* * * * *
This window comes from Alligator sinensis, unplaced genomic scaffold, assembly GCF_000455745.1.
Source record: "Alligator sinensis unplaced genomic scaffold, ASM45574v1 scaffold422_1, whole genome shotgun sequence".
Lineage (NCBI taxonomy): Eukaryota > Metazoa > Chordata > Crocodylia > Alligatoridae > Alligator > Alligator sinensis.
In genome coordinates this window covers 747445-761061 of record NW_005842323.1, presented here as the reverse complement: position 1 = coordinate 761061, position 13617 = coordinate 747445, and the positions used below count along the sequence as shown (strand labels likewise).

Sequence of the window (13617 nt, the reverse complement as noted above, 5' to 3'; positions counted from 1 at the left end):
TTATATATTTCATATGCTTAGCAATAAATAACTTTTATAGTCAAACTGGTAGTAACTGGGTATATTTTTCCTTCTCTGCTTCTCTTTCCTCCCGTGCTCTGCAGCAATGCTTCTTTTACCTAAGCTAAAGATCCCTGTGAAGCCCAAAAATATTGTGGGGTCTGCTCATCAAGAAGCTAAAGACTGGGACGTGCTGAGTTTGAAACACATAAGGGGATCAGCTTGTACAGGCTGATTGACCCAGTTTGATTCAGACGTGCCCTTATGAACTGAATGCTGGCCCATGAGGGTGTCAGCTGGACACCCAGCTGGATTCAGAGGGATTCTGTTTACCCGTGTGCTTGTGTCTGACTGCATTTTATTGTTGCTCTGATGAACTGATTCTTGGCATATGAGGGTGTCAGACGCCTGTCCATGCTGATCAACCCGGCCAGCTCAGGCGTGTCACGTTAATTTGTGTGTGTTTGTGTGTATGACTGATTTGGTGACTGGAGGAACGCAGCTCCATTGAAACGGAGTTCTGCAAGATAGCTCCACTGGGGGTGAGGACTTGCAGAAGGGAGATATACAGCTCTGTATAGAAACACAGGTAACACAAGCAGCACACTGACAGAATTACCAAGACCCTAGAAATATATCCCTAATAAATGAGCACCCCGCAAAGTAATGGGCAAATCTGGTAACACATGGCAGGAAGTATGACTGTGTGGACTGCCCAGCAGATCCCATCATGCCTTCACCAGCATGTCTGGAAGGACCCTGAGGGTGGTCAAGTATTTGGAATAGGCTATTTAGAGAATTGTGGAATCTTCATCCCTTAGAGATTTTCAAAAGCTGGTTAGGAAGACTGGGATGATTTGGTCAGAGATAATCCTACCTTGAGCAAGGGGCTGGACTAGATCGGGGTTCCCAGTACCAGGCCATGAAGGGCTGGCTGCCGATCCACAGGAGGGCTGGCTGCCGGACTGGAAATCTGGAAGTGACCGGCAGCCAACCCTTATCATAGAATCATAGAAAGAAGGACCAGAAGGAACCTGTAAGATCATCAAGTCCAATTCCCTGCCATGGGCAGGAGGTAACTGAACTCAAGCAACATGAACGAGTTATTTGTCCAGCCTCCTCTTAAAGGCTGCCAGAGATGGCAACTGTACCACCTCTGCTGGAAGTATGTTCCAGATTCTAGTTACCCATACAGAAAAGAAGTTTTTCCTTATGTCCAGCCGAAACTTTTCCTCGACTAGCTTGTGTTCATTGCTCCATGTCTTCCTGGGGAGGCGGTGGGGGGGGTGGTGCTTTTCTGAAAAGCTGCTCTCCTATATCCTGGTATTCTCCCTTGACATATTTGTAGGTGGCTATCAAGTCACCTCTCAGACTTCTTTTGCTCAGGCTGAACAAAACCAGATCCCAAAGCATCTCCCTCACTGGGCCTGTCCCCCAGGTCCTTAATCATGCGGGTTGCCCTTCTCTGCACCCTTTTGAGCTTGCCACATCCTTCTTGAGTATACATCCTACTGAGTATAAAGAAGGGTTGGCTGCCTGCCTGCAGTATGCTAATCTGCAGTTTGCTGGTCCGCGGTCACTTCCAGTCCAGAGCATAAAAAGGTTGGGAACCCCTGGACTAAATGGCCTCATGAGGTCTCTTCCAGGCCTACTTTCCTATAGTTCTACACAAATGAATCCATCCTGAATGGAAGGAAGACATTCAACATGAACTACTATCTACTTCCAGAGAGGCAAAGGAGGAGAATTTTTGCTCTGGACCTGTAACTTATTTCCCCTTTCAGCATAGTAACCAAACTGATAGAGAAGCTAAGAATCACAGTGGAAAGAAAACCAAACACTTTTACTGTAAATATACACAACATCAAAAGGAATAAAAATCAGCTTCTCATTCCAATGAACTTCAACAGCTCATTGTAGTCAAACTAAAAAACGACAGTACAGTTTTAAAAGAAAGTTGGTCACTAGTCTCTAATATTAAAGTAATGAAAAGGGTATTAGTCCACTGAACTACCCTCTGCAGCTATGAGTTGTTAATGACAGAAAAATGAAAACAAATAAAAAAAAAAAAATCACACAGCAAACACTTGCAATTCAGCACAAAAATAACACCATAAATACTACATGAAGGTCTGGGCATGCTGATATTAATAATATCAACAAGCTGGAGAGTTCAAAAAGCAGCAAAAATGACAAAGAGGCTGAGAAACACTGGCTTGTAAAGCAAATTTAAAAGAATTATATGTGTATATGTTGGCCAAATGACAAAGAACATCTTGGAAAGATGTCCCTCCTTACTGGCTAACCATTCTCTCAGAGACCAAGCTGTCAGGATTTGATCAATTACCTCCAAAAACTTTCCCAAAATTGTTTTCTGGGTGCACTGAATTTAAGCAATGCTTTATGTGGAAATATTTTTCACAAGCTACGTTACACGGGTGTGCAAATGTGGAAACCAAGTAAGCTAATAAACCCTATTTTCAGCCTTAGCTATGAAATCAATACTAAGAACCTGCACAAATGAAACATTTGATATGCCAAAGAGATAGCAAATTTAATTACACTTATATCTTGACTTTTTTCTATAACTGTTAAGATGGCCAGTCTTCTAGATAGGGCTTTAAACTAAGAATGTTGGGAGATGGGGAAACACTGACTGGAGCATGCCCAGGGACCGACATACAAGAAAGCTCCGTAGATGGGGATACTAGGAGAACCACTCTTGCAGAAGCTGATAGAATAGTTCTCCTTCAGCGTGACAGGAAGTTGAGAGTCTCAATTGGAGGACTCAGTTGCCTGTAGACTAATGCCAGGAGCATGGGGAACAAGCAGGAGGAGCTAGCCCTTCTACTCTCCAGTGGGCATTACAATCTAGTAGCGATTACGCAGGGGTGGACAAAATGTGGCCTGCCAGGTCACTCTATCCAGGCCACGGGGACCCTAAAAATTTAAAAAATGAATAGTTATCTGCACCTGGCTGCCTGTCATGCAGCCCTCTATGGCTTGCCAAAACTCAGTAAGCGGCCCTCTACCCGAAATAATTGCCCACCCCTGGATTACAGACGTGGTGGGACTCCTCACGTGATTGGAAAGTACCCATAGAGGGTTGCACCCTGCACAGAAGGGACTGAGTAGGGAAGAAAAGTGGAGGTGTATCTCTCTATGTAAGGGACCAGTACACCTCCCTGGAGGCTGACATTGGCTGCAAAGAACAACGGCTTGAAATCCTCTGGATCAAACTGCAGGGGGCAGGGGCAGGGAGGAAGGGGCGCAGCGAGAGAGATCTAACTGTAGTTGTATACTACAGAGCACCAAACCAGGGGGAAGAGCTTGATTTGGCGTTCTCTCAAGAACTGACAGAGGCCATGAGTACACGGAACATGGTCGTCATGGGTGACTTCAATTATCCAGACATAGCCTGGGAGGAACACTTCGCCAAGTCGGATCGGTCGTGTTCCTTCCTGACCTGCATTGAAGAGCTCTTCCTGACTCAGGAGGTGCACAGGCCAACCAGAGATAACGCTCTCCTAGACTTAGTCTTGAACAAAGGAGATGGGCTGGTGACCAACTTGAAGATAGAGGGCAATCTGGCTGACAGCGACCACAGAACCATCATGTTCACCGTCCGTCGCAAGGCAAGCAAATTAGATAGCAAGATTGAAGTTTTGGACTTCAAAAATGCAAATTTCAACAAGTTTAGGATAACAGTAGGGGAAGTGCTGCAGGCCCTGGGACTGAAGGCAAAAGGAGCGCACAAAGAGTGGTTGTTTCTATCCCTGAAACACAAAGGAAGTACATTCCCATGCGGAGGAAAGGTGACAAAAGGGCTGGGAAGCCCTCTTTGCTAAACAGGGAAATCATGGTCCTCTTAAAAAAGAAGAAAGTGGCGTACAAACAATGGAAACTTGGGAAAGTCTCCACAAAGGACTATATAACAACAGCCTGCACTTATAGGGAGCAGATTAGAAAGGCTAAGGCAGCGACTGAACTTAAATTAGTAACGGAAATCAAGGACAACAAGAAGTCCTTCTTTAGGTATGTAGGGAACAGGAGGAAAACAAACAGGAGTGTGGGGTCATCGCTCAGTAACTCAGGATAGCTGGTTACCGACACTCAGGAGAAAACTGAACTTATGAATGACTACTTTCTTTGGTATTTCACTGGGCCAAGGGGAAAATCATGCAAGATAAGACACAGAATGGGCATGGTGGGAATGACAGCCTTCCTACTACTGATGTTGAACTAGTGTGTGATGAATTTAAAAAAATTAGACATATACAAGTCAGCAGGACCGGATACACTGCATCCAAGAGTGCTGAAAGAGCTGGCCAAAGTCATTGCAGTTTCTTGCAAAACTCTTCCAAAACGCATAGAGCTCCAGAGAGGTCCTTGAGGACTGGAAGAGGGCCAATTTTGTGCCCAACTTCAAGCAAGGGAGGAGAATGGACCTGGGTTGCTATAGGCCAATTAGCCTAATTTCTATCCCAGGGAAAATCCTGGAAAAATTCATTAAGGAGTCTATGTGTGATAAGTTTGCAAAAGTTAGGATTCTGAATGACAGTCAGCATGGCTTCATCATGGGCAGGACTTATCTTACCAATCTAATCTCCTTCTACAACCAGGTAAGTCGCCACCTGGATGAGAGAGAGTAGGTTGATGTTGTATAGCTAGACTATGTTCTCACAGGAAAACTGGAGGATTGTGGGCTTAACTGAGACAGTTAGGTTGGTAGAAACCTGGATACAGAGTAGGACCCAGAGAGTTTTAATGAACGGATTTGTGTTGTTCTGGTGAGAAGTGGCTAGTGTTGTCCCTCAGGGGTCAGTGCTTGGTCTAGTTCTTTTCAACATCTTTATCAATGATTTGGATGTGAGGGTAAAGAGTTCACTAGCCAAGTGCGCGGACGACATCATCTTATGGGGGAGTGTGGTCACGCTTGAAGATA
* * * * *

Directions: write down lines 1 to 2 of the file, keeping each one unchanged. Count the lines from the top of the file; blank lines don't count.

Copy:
This window comes from Alligator sinensis, unplaced genomic scaffold, assembly GCF_000455745.1.
Source record: "Alligator sinensis unplaced genomic scaffold, ASM45574v1 scaffold422_1, whole genome shotgun sequence".